The BYU Marriott School of Business, also known as the J. Willard and Alice S. Marriott School of Business, is the business school at Brigham Young University (BYU) in Provo, Utah. This private research-led university is owned and operated by The Church of Jesus Christ of Latter-day Saints (LDS).
There are about 2,000 undergraduate and postgraduate students, and about 130 full-time academic staff, most of whom are members of the LDS Church.
In order to graduate, students at the Marriott School of Business are required to do 14 hours of religion coursework, to take at least one course in management ethics, and to commit to abide by the university’s honour code.
A majority of students of the business school are bilingual, many due to serving as LDS missionaries, so high-proficiency business language courses are offered in 11 languages.
The school traces its roots to 1891, when the predecessor to BYU – Brigham Young Academy – founded the Commercial College for coursework in business education. It has been offering masters degrees since 1939 and an MBA since 1961.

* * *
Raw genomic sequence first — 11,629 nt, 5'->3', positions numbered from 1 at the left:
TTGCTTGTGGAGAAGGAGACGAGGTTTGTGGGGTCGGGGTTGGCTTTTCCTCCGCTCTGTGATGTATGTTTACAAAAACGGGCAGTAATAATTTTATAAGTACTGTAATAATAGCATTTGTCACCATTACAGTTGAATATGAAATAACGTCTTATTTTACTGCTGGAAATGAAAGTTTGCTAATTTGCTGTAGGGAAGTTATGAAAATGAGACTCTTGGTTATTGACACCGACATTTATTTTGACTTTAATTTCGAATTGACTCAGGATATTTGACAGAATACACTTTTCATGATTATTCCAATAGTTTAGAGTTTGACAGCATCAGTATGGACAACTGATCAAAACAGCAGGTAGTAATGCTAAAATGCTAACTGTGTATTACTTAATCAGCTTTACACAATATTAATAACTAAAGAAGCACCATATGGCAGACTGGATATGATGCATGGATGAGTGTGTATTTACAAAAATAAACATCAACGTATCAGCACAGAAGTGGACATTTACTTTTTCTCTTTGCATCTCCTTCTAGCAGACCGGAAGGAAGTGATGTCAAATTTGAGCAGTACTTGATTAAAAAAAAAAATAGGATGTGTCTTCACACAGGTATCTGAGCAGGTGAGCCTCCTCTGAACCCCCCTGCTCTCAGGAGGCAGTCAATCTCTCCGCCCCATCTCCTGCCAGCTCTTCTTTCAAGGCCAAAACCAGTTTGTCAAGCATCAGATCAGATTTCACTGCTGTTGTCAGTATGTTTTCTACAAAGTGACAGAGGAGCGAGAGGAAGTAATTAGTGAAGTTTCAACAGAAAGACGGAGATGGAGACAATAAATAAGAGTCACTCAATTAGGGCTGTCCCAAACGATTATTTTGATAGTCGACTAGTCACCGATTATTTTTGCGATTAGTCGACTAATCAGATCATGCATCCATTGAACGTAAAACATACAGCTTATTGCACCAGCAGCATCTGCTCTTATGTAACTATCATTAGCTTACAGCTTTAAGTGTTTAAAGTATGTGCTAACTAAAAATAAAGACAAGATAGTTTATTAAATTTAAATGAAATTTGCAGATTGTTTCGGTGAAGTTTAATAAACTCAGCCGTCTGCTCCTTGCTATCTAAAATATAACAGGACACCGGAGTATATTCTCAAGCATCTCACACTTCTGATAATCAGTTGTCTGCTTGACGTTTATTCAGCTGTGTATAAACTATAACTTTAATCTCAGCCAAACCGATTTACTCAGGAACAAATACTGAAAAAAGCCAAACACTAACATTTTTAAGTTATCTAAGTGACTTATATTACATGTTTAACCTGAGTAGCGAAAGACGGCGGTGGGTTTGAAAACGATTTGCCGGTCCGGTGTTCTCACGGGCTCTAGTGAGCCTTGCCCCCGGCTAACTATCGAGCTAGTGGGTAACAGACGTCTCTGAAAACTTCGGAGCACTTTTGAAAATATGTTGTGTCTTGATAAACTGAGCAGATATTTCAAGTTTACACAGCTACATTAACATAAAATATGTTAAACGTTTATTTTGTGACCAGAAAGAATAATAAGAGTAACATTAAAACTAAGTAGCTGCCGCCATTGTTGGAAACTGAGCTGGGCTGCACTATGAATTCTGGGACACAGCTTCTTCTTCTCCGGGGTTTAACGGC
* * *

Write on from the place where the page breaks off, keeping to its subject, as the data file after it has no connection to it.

There are nine Bachelor of Science degree programmes and six graduate degrees. No doctoral programmes are offered.
About 70 per cent of tuition is funded by the LDS Church, making church member tuition more affordable, while non-member students pay more.
All students may earn a Global Management Certificate by taking a business language course, international business classes, and participating in an international study field of a study abroad programme.